NEW YORK (
) -- The
Dow Jones Industrial Average
ended down 43, or 0.4%, at 11,126 on Wednesday, after bouncing more than 100 off the day's low of 11,020. The
lost 3, or 0.3%, to finish at 1182.
was the only one that ended up in positive territory, adding 6 points, or 0.3%, to finish at 2503.
The trading panel on
"Fast Money" TV kicked off the show by discussing an SEC filing by
in which it said its gross margins in the first quarter of 2011 will be down from 2010 levels. Melissa Lee,, the show's host, asked if "perfection is now taken off the table" for Apple stock.
For a breakout of some stocks from a recent "Fast Money" TV show, check out Dan Fitzpatrick's "3 Stocks I Saw on TV."
3 Stocks I Saw on TV
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Pete Najarian said he was expecting this news and that the company will have great numbers in the next product cycle. Still, he cautioned that Apple must have production levels in line with demand.
Karen Finerman said gross margins are only part of story, given that operating margins have been "fat." She believes Apple can still have very big earnings. She said Apple hasn't been priced to perfection like stocks such as
. She said she would be a buyer of Apple if it broke below $300.
Reacting to the SEC filing, Joe Terranova said a downtick in Apple prices gives people a chance to buy Apple if they haven't yet. "A lot of folks don't own it and want to own it," he said. Despite the news, Terranova doesn't believe that the upward trajectory of Apple has changed.
Anthony Scaramucci, founder and managing partner of Skybridge Capital and a guest on the show, said Apple's gross margins will go up once the company comes out with new products. "They've got cash to deploy."
After examining Apple's SEC filing,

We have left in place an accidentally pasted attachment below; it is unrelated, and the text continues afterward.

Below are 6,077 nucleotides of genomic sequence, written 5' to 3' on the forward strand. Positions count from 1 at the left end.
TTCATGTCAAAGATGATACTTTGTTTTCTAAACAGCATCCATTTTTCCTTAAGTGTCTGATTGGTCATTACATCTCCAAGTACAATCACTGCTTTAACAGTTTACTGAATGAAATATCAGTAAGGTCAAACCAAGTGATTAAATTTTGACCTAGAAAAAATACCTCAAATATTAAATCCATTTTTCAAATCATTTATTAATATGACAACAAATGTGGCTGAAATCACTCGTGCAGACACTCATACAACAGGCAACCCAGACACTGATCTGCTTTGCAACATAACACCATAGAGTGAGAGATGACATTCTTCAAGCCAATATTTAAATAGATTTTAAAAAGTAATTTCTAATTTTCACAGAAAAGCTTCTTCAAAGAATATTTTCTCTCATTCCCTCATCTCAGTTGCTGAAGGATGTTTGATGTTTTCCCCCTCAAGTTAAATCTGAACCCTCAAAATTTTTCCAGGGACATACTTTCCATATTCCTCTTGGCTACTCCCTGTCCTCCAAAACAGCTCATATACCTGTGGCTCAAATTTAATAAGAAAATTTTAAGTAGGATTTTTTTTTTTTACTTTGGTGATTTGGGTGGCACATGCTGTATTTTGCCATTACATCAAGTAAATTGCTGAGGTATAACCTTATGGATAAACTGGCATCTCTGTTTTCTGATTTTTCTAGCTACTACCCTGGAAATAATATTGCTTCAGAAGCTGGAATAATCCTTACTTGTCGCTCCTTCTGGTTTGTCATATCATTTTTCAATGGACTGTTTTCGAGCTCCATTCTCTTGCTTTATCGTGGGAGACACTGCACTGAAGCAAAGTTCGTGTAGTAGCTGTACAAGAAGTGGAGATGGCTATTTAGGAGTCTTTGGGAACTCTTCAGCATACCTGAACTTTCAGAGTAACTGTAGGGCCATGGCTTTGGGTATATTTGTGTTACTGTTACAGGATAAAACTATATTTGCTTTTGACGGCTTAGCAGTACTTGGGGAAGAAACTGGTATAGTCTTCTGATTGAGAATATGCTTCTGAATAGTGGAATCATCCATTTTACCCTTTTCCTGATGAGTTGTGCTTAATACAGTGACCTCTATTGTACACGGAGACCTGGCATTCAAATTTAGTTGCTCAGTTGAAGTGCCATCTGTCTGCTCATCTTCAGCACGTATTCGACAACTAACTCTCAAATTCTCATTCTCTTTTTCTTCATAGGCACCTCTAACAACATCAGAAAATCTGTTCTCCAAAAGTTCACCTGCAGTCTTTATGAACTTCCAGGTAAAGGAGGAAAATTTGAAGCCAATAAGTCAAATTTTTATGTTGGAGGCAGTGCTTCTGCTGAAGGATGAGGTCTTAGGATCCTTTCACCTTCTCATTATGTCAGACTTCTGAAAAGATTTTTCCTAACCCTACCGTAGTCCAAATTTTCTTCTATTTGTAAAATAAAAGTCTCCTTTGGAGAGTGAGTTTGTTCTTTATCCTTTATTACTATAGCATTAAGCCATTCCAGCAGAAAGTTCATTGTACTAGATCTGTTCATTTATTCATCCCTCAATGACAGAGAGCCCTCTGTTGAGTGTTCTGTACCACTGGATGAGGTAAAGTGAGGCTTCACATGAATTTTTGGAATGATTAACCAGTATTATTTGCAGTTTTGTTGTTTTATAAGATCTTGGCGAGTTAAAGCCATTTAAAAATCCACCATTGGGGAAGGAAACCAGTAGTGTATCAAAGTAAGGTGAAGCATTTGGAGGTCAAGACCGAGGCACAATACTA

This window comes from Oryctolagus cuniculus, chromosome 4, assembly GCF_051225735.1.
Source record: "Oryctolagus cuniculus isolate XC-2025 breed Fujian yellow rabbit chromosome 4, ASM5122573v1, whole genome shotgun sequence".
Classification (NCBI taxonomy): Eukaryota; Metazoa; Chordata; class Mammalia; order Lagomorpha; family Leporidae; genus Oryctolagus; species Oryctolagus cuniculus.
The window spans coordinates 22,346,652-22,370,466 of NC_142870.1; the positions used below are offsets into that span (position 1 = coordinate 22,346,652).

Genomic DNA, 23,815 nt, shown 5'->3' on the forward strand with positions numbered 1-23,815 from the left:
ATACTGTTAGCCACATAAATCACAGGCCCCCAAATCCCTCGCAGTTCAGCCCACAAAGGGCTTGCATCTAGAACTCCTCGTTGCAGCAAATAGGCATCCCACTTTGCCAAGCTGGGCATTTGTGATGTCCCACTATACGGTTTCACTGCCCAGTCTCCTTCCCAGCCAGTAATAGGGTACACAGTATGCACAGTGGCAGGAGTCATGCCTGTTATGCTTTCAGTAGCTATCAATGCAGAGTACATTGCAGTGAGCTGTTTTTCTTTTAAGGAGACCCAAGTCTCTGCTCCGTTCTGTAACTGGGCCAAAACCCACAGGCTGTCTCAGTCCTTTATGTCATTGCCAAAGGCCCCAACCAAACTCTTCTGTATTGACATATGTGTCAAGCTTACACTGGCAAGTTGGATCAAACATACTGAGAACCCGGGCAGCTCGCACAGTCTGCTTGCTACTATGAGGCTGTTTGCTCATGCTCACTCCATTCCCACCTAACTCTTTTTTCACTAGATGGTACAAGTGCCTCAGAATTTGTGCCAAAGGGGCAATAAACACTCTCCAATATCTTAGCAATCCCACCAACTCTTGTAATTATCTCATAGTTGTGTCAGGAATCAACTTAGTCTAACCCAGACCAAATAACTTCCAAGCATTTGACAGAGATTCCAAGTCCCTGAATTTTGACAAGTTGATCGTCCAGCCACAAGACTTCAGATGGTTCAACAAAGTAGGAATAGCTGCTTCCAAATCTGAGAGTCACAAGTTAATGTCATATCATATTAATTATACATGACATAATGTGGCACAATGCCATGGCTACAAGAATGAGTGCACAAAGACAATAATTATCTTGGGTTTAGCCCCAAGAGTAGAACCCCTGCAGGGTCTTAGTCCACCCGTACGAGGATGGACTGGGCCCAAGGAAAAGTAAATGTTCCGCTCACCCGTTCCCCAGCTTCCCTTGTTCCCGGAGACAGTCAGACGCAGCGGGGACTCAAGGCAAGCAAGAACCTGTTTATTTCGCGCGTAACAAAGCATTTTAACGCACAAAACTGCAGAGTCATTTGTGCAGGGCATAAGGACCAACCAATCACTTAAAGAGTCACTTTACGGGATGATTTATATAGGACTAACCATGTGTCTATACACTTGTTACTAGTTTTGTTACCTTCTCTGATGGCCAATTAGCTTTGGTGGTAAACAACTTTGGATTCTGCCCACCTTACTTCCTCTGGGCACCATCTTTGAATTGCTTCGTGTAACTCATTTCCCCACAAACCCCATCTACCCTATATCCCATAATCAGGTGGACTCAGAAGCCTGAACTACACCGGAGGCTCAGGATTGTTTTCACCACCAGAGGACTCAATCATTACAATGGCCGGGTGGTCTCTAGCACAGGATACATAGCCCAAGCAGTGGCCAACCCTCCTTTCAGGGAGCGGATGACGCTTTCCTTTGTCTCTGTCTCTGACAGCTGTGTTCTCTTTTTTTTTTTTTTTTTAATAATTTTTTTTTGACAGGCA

tech correspondent Jon Fortt said the company conveyed that that the iPhone will counterbalance its lower-margin iPad product and urged investors to put "the margin stuff in perspective."
In that vein, Fortt noted that first quarter 2011 margins will still be higher than those several years ago. Furthermore, once the company catches up with supplies for the iPhone4, margins will be pushed back up again, he said. "I wouldn't take this margin news too rough," he said.
Fortt also noted several possible positive developments for the company, including the possibility that Apple could take up
as an additional carrier, which should expand their distribution further. He also noted that the Mac App Store is arriving by the end of January, that software tends to have higher margins and that iPads will have native Verizon wireless technology built in.
Gleacher & Company analyst Brian Marshall said he agreed with Fortt's comments, adding he had been expecting gross margins to decline at Apple. "Nothing's new here."
However, he doesn't see a tremendous fall off in gross margins. His price target for the company is $355, while baking in gross margin declines for the next couple of years.
Lee noted that
stock was creeping up after the company reported strong earnings results.
On that note, Najarian said that tech companies that are well-tied to the mobile space such as
, Broadcom and
continue to grow. "Each name is a different aspect of data delivery."
On the topic of cloud computing, Terranova added that "everyone's" trying to buy
Lee said that "fear" was "creeping" back to markets and that the market was clearly on "pins and needles" while it awaited more direction from the